I don't know if we should stick with it, would these things have happened anyway or has the stress triggered these new problems.

    The only solution in dad's mind is to have a live in carer, which mum won't agree too, and they can't manage otherwise. They had carer's 4 times a day but mum used to flip as she did not like the intrusion and was jealous of the girls who chatted to dad a lot.

    I wish there was an alternative. I know she is safe, warm, well fed and looked after but I also know she has got a lot worse in 3 weeks, and gets upset sometimes.

    I know there is no magic solution I suppose I just wanted to hear some views. What would you do? A very worried daughter.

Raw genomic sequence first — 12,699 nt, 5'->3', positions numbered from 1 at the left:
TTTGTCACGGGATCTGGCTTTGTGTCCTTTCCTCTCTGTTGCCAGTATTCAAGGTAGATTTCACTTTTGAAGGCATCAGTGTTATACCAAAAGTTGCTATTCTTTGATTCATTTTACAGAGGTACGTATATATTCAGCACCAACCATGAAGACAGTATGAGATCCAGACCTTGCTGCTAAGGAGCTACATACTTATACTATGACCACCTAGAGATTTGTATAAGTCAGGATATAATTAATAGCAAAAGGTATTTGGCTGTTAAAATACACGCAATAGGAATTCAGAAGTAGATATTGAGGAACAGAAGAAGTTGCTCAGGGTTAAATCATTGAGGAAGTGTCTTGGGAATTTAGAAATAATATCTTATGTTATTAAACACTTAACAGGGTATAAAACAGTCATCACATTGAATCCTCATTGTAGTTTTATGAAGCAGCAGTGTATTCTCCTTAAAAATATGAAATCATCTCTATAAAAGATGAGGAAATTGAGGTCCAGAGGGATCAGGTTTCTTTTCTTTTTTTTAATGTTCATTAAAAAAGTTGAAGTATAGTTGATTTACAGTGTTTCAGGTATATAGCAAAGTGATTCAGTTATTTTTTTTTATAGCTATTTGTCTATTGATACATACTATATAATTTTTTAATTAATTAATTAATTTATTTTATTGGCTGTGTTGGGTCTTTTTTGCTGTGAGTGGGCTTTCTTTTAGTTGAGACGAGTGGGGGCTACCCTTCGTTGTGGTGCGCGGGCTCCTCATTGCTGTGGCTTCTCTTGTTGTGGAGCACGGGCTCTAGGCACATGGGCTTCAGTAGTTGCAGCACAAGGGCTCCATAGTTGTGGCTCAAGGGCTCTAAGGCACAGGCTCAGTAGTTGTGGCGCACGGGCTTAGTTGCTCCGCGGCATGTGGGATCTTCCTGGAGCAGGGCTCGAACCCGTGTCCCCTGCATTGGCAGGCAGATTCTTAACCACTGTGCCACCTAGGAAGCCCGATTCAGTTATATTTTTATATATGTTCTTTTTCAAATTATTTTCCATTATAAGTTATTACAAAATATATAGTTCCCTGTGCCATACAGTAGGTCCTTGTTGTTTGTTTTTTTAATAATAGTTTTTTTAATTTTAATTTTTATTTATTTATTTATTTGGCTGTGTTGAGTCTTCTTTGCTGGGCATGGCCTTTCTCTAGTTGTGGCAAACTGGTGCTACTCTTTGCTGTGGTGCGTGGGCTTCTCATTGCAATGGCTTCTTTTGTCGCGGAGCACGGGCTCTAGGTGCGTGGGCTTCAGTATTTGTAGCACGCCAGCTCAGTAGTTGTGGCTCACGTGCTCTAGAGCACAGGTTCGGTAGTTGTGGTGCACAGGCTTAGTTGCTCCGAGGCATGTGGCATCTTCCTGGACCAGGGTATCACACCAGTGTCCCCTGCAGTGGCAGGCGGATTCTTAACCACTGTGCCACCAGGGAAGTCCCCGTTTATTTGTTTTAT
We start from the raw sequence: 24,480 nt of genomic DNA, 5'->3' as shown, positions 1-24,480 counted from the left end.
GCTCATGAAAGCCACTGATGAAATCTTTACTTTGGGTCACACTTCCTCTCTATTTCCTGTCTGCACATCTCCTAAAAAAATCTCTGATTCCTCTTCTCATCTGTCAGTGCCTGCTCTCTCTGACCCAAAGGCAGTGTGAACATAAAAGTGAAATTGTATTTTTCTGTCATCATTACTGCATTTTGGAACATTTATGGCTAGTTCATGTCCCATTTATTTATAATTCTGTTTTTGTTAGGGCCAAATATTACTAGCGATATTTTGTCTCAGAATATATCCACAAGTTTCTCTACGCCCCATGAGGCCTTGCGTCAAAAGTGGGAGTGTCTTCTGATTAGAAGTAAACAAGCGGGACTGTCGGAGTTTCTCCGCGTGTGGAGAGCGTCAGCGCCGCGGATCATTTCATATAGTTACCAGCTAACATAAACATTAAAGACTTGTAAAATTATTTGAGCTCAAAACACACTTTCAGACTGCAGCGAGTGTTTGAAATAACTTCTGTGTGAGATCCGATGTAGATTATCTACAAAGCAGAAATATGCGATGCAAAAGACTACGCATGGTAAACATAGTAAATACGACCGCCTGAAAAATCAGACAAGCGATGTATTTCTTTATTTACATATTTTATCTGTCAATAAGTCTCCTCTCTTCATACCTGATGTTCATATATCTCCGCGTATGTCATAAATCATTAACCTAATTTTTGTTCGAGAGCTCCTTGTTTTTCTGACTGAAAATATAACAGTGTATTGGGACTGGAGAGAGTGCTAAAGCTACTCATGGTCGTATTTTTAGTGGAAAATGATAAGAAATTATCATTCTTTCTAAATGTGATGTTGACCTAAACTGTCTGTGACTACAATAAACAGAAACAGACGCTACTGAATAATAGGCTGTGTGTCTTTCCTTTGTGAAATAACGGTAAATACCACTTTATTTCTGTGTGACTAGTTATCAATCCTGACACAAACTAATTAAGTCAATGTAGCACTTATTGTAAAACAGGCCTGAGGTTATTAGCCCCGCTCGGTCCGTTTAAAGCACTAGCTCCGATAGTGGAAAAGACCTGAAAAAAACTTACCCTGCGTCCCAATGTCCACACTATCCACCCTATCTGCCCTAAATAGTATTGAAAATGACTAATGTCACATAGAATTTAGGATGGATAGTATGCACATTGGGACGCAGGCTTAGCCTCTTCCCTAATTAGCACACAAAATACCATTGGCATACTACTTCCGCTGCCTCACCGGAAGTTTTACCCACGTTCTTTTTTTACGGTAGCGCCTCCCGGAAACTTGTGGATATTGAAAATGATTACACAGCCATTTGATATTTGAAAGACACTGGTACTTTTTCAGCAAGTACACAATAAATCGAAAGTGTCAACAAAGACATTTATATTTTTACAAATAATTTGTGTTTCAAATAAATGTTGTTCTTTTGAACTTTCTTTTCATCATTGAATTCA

2. Jessbow

    Jessbow Registered User

    Its early days- she may well have deteriorated at the same rate at home.

    dad will always want her home, of course he will and perhaps if you reassure him that you do understand that, but it just isn't possible at the moment, he might settle better on his own. Does he have any interests / friends that could inject anything back into his life to occupy him?

    I'd leave things as they are for now. Let dad visit as often as he needs- how many years have they been together? He needs to work his way through things too.
     
  3. Grannie G

    Grannie G Volunteer Moderator

    Apr 3, 2006
    68,718
    Kent
    Hello MissDiane

    It`s why your mum went into residential care in the first place, because her condition was deteriorating and because it was too difficult for your dad, even with help. The help wasn`t enough.